The way we eat doesn't bring on diabetes - it would not be possible to revert to normal numbers if type two were some sort of punishment. The inability to deal with carbs is inherent. By skewing our eating towards protein and fat we can push our metabolism back onto a level where it can run properly again. This can make things a lot better in terms of energy, mental health, various aches and pains - my skin is so soft and smooth now, my eyes are bright, hair glossy, cold nose - oh hang on cancel that last - three years of uninterupted low carb eating have taken years off me. I even get my bus pass checked, and I qualified for it years ago.
     
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  15. wizardlywitch

    wizardlywitch · Newbie

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    Thanks for the advice. I never thought I would need to low-carb (although I only eat whole grains, anyway) but it's something I'm going to take into consideration now.
     
  16. DCUKMod

    DCUKMod I reversed my Type 2 · Master
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    Please have another HbA1c done before making changes that may not be strictly necessary at the moment.

    Personally, I think you would get better return from concentrating on sorting out the binges.
     
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  17. Resurgam

    Resurgam Type 2 (in remission!) · Expert

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    Only whole grains? Grains of any kinds are very high in carb, they result in the highest glucose levels, and therefore the highest release of insulin and the swiftest drops in blood glucose levels, which are what trigger sensations of hunger.
    I would suggest that eating carbs from less dense sources - lots of salads, low carb veges in stir fries, foods which are highly nutritious and very various in their micronutrient content, and the fresher the better - I always have low carb mixes of veges and also berries in the freezer.
    I ate low carb whenever I could right from my early twenties, and I am approaching 70 now. I found it really benefited my health and well being, I was always slimmer and fitter when eating low carb.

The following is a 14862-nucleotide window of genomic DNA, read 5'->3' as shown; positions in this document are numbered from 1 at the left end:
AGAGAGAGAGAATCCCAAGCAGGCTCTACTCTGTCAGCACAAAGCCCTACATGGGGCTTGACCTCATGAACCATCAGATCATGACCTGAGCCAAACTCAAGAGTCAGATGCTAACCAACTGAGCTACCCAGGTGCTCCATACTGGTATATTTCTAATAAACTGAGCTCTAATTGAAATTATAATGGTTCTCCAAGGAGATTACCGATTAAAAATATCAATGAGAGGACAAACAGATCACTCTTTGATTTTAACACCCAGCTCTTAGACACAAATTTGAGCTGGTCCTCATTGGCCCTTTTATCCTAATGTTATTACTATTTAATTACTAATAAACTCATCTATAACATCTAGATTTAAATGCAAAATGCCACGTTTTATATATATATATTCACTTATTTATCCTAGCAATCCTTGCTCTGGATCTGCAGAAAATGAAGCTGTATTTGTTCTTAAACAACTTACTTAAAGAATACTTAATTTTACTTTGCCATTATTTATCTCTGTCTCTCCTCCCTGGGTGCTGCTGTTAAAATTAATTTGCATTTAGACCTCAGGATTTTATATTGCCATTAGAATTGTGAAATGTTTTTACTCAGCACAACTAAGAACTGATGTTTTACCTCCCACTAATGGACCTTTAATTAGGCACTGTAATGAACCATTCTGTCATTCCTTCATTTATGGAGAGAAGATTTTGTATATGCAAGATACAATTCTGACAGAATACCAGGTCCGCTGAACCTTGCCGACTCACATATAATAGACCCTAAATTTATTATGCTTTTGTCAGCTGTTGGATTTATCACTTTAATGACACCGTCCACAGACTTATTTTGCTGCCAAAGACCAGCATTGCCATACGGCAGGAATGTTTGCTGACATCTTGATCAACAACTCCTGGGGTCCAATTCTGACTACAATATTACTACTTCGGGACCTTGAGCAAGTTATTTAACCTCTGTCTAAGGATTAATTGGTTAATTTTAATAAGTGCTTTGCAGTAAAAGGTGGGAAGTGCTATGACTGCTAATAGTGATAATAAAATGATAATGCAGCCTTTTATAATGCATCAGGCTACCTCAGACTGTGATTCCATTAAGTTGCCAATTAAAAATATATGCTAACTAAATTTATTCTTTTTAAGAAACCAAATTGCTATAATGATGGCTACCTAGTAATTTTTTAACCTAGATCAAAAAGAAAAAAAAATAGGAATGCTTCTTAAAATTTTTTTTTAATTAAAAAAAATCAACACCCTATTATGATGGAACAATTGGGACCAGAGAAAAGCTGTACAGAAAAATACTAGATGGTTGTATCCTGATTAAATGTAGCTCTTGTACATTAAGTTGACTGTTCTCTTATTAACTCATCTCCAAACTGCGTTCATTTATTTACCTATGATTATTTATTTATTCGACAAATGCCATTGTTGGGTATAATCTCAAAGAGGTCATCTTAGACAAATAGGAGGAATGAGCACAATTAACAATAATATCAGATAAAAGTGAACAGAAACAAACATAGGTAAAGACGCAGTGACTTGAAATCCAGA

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  18. Cocosilk

    Cocosilk Gestational · Well-Known Member

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    You know, the best thing you can do for yourself is to learn how to avoid T2 if your parents have it and you are eating like that and worrying that you'll get it. Watch this
    It will help understand how it develops and what to look out for long before diabetes is diagnosed. Basically, you don't want to keep going until you get a diagnosis. That would be silly.

    The thing about bingeing on sugars is that it's likely to make your anxiety worse. I ate a lot of sweets throughout my life. I wouldn't say I was bingeing on them but in my last pregnancy I kind of was - like eating ice cream or chocolate before bed...
    But my head was in the sand about just how bad that was for my health. It's cumulative. Everything you eat, adds up eventually. It can take years but long before anyone will warn you about the damage you are doing, you will have problems with your health, teeth and emotions if you allow yourself to eat large amounts of sweets regularly. If you are anxious now, eating sugar is going to make it worse. You have to find something else to put in your mouth when you start to crave it. Eat a fatty steak every time you crave sugar. Force yourself to eat something healthy (not carbs though) to fill your tummy. Your cravings will subside.

    Check out Panic Free TV (with Michael Norman) on youtube. He has a few (free) videos that can help you with anxiety. Learn about Buteyko breathing. Observe your own breathing when you are feeling anxious. You can arrest anxiety somewhat if you hardly breathe at all. Deep breathing can sometimes make you feel worse.

    Oh yeah, get some chewing gum. That can also help if you can get it in your mouth before you start on the naughty things.
     
    #18 Cocosilk, Dec 27, 2019 at 1:07 PM
    Last edited: Dec 27, 2019